Dua Lipa speaks out on women's safety: 'It's very, very scary what we have to go through'

  • Video report by ITV News Arts Editor Nina Nannar

Pop star Dua Lipa has spoken out about women's safety, telling ITV News what "we have to go through" is "very, very scary".

The singer described how her song 'Boys Will Be Boys' reflected her own experience of walking home with her keys between her knuckles for safety.

The song discusses issues around sexual harassment, with the message "boys will be boys, but girls will be women."

Speaking to ITV News, Dua Lipa said: "When I wrote boys will be boys, it's very real, you know, you put your keys through your knuckles.

"This is something that I've done literally on my way back from school for three minute walk from the bus station to the flat that I was living in.

"It wasn't far at all, but because it was night time and I was all on my own, I put my keysbetween my knuckles thinking that just in case something was to happen, I would be protected or I would be able to look after myself."

The 25-year-old said for women "self policing" is "second nature.

"For as long as I can remember going out with my friends alone, you would always send the texts or you would always ask your friends to make sure that they message you when they get home," the Londoner said.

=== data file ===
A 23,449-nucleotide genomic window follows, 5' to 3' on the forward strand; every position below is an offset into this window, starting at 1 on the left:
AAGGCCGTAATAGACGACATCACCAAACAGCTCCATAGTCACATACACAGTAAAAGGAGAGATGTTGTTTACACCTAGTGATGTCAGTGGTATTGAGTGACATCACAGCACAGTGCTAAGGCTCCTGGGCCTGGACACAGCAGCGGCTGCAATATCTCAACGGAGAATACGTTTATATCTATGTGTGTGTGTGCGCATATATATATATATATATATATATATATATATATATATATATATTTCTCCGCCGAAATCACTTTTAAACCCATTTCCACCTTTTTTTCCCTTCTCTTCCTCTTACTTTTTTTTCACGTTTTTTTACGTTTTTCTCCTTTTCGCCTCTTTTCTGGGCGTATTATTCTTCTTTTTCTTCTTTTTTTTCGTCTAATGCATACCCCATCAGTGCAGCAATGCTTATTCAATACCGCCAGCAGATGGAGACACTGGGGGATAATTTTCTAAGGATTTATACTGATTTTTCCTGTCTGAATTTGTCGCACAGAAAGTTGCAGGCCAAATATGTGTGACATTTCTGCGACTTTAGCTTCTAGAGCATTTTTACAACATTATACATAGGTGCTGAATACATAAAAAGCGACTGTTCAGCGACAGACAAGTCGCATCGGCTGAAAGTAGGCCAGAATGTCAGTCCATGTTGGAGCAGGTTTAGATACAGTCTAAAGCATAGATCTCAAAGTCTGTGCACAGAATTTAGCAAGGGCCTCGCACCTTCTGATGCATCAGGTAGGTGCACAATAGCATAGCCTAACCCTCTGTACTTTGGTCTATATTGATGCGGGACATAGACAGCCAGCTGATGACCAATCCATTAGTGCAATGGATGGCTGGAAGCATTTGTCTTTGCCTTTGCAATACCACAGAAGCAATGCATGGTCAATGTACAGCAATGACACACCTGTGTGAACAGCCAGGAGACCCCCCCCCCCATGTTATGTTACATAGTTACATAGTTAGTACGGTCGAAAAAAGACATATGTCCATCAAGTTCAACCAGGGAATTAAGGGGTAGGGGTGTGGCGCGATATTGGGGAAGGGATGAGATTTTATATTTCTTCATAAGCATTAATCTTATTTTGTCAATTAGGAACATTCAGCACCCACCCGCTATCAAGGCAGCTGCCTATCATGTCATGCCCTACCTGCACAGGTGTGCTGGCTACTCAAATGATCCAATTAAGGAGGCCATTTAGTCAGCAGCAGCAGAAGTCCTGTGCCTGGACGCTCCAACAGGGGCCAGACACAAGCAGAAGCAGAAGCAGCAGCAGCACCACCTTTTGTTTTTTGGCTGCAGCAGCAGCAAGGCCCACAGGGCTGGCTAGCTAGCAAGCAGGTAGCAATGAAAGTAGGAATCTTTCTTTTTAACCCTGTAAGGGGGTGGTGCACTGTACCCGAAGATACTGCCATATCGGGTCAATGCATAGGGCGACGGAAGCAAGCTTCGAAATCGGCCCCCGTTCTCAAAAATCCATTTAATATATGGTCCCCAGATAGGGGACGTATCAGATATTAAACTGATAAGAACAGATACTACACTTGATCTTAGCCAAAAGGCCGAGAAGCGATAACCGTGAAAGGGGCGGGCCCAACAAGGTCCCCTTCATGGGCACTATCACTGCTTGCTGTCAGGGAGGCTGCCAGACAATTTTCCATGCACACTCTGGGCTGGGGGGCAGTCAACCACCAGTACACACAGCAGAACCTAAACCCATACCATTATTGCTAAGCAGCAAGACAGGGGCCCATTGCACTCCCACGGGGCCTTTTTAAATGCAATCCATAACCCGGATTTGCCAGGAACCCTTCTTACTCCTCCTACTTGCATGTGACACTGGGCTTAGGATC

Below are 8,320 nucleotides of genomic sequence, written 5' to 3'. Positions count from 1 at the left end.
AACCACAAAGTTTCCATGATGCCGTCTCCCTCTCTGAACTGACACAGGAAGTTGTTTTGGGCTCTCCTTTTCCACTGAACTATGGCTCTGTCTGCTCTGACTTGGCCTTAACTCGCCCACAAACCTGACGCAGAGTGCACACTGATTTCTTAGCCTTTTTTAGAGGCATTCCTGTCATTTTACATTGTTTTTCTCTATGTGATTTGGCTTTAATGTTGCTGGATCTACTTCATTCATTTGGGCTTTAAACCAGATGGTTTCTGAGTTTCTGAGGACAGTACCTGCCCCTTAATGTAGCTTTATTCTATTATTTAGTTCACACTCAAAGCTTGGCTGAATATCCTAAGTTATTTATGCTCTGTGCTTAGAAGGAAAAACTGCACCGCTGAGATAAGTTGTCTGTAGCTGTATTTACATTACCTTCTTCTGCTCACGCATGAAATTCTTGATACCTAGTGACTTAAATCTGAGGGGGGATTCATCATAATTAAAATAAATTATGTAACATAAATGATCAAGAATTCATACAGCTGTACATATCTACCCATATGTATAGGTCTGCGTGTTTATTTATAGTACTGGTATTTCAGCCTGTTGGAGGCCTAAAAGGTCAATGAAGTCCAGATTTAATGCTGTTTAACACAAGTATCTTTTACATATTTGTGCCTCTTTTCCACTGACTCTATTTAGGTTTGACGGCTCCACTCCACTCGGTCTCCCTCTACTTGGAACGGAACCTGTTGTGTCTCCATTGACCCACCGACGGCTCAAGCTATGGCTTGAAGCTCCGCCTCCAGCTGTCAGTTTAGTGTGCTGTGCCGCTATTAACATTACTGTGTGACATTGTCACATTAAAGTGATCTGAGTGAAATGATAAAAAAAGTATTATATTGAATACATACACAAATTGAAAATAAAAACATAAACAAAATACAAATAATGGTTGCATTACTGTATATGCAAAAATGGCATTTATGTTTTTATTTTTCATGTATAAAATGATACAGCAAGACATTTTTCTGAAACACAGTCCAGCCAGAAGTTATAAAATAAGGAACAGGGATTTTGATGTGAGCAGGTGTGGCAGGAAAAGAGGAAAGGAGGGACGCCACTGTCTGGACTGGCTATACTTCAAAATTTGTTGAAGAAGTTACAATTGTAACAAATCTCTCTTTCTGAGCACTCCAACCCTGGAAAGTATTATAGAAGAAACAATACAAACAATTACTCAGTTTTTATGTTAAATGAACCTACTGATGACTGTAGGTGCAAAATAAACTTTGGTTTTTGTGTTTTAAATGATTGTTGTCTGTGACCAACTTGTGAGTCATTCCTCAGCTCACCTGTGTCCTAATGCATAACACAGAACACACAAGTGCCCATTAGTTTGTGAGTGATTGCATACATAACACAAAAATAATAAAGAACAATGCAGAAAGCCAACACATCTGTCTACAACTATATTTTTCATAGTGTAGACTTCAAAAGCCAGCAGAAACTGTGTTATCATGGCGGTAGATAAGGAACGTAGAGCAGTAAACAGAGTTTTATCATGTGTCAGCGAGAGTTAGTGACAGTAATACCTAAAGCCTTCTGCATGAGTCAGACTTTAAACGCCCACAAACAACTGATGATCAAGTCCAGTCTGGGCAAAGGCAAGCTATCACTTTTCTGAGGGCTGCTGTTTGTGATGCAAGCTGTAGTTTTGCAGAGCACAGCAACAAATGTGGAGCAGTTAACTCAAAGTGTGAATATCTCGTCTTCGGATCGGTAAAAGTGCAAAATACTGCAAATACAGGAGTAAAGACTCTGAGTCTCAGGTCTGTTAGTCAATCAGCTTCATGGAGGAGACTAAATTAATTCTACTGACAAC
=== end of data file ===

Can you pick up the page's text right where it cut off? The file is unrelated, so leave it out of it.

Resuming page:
Dua Lipa’s Future Nostalgia won the 2021 Grammy for best pop vocal album. Credit: AP

She described other examples of women of pretending to talk on the phone to "steer people away," not wearing heels on the tube, and other "precautions" women take to not be "looked at" or "attract any unwanted attention".

"It's just been something that I've done my whole life and, and I'm sure every other womanhas," she said.

On the song 'Boys Will Be Boys,' the singer said: "I talk so much about female equality and female empowerment, it was just a song I felt like writing on that day in the studio, and I was like, well, this is just what happens."

She added that she hopes the powerful message of the song encourages younger generations to "start asking questions" and be aware "this is something very real."

The song features on the star's album Future Nostalgia, which scooped the prize for best pop vocal album at the Grammy awards on Monday.

It's the third Grammy win for Dua Lipa at the awards.

The 25-year-old said the album came from "so much happiness and joy" and to be recognised for it "means the world".

Lipa performed at the Covid-compliant awards ceremony on Monday, which saw female artists celebrated with big wins for Beyonce and Taylor Swift too.

Performing against an 80s-themed backdrop, Lipa sang hit songs Levitating and Don't Start Now for a stripped-back, Covid-compliant Grammy audience.

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